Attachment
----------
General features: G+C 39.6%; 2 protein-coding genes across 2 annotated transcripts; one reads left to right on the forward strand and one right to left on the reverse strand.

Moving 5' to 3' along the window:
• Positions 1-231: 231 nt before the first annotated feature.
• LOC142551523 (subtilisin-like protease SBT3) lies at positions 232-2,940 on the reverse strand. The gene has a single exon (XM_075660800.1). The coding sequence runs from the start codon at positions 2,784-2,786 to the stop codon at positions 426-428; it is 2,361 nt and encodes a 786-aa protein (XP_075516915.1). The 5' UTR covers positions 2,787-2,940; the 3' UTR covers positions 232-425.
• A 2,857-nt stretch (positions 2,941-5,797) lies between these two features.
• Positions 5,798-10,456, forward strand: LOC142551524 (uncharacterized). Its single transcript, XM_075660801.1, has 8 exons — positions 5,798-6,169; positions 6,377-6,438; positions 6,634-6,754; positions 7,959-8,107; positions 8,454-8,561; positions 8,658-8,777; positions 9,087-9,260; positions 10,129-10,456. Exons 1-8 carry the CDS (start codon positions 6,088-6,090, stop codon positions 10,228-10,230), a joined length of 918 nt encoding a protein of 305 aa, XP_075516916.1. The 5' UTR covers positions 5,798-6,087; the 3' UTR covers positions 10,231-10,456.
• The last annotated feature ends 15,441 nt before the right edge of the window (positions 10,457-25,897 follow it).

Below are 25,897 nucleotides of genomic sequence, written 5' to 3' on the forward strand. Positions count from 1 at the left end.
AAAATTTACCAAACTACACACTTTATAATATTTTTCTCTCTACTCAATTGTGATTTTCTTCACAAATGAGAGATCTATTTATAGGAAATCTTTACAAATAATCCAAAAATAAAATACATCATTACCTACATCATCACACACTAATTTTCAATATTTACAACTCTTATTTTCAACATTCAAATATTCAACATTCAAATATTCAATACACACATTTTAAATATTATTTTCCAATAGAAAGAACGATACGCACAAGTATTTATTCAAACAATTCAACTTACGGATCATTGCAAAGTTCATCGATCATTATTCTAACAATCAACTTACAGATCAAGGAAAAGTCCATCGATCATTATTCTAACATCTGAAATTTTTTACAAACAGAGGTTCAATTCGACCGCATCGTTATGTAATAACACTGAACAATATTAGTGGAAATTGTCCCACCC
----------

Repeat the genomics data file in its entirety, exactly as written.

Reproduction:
General features: G+C 39.6%; 2 protein-coding genes across 2 annotated transcripts; one reads left to right on the forward strand and one right to left on the reverse strand.

Moving 5' to 3' along the window:
• Positions 1-231: 231 nt before the first annotated feature.
• LOC142551523 (subtilisin-like protease SBT3) lies at positions 232-2,940 on the reverse strand. The gene has a single exon (XM_075660800.1). The coding sequence runs from the start codon at positions 2,784-2,786 to the stop codon at positions 426-428; it is 2,361 nt and encodes a 786-aa protein (XP_075516915.1). The 5' UTR covers positions 2,787-2,940; the 3' UTR covers positions 232-425.
• A 2,857-nt stretch (positions 2,941-5,797) lies between these two features.
• Positions 5,798-10,456, forward strand: LOC142551524 (uncharacterized). Its single transcript, XM_075660801.1, has 8 exons — positions 5,798-6,169; positions 6,377-6,438; positions 6,634-6,754; positions 7,959-8,107; positions 8,454-8,561; positions 8,658-8,777; positions 9,087-9,260; positions 10,129-10,456. Exons 1-8 carry the CDS (start codon positions 6,088-6,090, stop codon positions 10,228-10,230), a joined length of 918 nt encoding a protein of 305 aa, XP_075516916.1. The 5' UTR covers positions 5,798-6,087; the 3' UTR covers positions 10,231-10,456.
• The last annotated feature ends 15,441 nt before the right edge of the window (positions 10,457-25,897 follow it).

Below are 25,897 nucleotides of genomic sequence, written 5' to 3' on the forward strand. Positions count from 1 at the left end.
AAAATTTACCAAACTACACACTTTATAATATTTTTCTCTCTACTCAATTGTGATTTTCTTCACAAATGAGAGATCTATTTATAGGAAATCTTTACAAATAATCCAAAAATAAAATACATCATTACCTACATCATCACACACTAATTTTCAATATTTACAACTCTTATTTTCAACATTCAAATATTCAACATTCAAATATTCAATACACACATTTTAAATATTATTTTCCAATAGAAAGAACGATACGCACAAGTATTTATTCAAACAATTCAACTTACGGATCATTGCAAAGTTCATCGATCATTATTCTAACAATCAACTTACAGATCAAGGAAAAGTCCATCGATCATTATTCTAACATCTGAAATTTTTTACAAACAGAGGTTCAATTCGACCGCATCGTTATGTAATAACACTGAACAATATTAGTGGAAATTGTCCCACCC